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Olympus and Micro 4/3

I have been a fan of Olympus forever. From the OM film cameras to the 1st real flagship E-1 digital back in the day. The PEN series..yes, I have shot with them all (The E-P5 is the best of PEN’s) and of course the OM-D series all the way to the  top of the Micro 4/3 heap with the Professional E-M1. ALL of these cameras have been wonderful to use and to shoot but especially these new camera bodies Olympus have been releasing over the past couple of years. The E-M5, E-P5, E-M1 are stellar, and I mean that 100%. I have said it a million times about these Olympus bodies but they have something about them that are special.

I have finally figured it out though..as to just what that special thing is. It is a combo of things actually that no other camera manufacturer has been able to accomplish as of yet besides Olympus.

In my opinion, the reason these latest Olympus bodies have been so special is because they offer it all and do it all very well without any real compromise:

1. Build quality – This E-M10 is built just like the current and more expensive E-M5 which is built very good. Solid, smooth dials, precision. It feels “right”. The Pro E-M1 is even better. All are built VERY well with the E-M1 being as good as it gets in the build for a mirrorless camera. 

2. Speed – The E-M10 and other OM-D bodies have blazing fast and accurate AF. It is pretty much instant. No hunting, no slowdown, no misses. I had no AF misses with the E-M10 and 12-40 2.8 lens. Focus was instant and so fast that I was just having fun testing it to try to make it miss or slow down! In super low indoor light at night it did slow down but still locked on and fired and nailed the shot. The Olympus bodies all have stellar AF speed and accuracy. They lose out a bit on CONTINUOUS tracking AF but for shot to shot, they are hard to beat. No other mirrorless body I have tried has the AF speed of the E-M1, E-M5 and E-M10.

3. EVF – The EVF in the E-M10 is NOT the best EVF around. The E-M1 and Fuji X-T1 share that honor but the EVF in the E-M10 is good, just a but on the small side. But this is not a “flagship” body. It is an affordable entry into the OM-D series. The fact that it has an EVF is great, as these days I avoid cameras without them. But overall, the E-M1 has one of the top EVF’s on the market. Huge, clear and VERY easy to use and frame with.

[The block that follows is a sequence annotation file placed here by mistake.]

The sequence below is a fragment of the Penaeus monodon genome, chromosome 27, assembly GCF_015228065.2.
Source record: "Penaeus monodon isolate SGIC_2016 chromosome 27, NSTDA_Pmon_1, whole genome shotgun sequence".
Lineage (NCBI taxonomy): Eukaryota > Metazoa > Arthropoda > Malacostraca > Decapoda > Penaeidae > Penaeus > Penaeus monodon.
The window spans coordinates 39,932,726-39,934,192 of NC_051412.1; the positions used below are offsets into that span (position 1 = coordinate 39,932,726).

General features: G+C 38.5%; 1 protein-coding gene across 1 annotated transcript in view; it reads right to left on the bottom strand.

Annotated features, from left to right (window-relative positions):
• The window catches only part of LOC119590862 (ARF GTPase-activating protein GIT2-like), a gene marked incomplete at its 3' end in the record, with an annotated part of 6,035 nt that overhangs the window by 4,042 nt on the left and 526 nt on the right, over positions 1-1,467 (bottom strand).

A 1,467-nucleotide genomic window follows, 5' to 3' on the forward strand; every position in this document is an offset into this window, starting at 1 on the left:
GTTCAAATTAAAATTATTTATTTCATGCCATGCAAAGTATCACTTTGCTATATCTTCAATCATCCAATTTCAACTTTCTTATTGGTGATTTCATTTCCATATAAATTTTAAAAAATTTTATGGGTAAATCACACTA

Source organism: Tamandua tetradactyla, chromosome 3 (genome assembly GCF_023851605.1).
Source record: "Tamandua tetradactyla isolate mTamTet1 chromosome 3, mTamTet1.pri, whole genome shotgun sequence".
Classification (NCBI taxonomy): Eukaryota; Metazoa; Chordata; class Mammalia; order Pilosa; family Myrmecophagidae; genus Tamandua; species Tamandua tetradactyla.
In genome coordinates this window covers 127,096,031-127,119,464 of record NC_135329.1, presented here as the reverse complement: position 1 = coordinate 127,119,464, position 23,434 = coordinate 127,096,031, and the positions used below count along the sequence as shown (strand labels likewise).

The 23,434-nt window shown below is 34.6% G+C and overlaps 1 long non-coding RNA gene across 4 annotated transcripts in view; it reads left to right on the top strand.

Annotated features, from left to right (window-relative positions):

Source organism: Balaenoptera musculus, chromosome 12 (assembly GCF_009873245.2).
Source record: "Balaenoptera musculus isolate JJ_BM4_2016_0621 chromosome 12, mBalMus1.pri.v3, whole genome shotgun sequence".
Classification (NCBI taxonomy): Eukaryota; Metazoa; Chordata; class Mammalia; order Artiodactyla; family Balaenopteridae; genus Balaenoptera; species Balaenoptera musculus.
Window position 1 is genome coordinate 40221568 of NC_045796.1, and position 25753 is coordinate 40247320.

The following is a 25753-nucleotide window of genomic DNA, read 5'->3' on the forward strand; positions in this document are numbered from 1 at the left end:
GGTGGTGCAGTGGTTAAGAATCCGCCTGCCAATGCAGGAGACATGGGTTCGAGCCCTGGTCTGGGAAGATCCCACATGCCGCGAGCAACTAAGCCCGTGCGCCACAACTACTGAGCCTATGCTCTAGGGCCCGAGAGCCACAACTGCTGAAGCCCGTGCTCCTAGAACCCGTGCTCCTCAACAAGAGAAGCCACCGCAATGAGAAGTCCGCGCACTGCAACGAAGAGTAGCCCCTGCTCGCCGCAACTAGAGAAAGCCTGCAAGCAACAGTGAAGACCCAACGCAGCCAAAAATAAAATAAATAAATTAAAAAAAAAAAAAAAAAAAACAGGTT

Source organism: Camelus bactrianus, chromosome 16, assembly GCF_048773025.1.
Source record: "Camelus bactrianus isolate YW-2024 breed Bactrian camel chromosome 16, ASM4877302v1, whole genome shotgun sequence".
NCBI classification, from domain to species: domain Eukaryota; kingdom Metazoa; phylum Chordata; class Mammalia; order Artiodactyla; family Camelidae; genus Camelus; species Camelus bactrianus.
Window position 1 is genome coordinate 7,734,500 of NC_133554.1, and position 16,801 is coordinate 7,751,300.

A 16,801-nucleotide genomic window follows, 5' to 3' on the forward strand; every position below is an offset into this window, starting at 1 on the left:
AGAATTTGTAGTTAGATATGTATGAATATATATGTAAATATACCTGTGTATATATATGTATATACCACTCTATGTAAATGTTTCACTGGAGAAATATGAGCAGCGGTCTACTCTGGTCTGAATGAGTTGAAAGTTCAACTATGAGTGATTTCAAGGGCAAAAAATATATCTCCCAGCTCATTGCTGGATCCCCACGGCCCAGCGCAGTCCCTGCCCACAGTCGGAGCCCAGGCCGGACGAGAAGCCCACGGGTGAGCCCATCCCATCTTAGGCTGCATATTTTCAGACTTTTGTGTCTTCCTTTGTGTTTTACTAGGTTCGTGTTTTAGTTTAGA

4. Image Stabilization – Olympus has the best IS in the business, no contest. I have never used anything like it. The E-M10 has “3 Axis” IS instead of the higher end bodies “5-Axis” but it works almost just as well. It is so cool to have this feature in a small, more affordable OM-D.  If you have not yet experienced the 5-Axis IS or even 3 Axis IS you are in for a treat.

5. LENSES – Again, Olympus and Panasonic are at the top of the mirrorless heap (next to Leica of course) when it comes to lenses for the Micro 4/3 system. I have shot with all Fuji lenses. All Sony lenses. All Panasonic lenses and mostly all Leica lenses. IMO, these little Olympus primes and now the 12-40 Pro Zoom are some of the best I have shot with next to Leica glass. The size, weight, feel, silence, speed and IQ are stellar on almost ALL of them. I a NOT a zoom guy but this $999 12-40 Pro Zoom equals or surpasses what I have seen from the Canon 24-70 and equals the Nikon 24-70 as well while being smaller and much less expensive. This is an amazing zoom lens. Fast, silent, small (in comparison to full frame and APS-C) and beautiful rich color and contrast/sharpness. Olympus lenses as well as Panasonic make some of the best mirrorless glass. Compared to Fuji lenses, these are faster to AF, all silent in operation, smaller and just as good with IQ. 

6. Image Quality – IQ from the Olympus bodies, including the E-M10 is as good as 98% of us will need. Pro’s use them for high paying jobs. They are that good. What it comes down to is preference of “look” when you decide on a camera body or sensor size. You can print large with Micro 4/3, no issues. You can print large with APS-C and full frame. All will give you a different look and feel but Micro 4/3 is no longer lacking in IQ in any way. The JPEGS are also fantastic out of camera and no special processing software is needed for the RAW files :)

I saw this guy getting ready to give a high-five. I turned around, aide and fired and hit the moment. No hesitation on the camera or lens. THIS is what makes a camera enjoyable.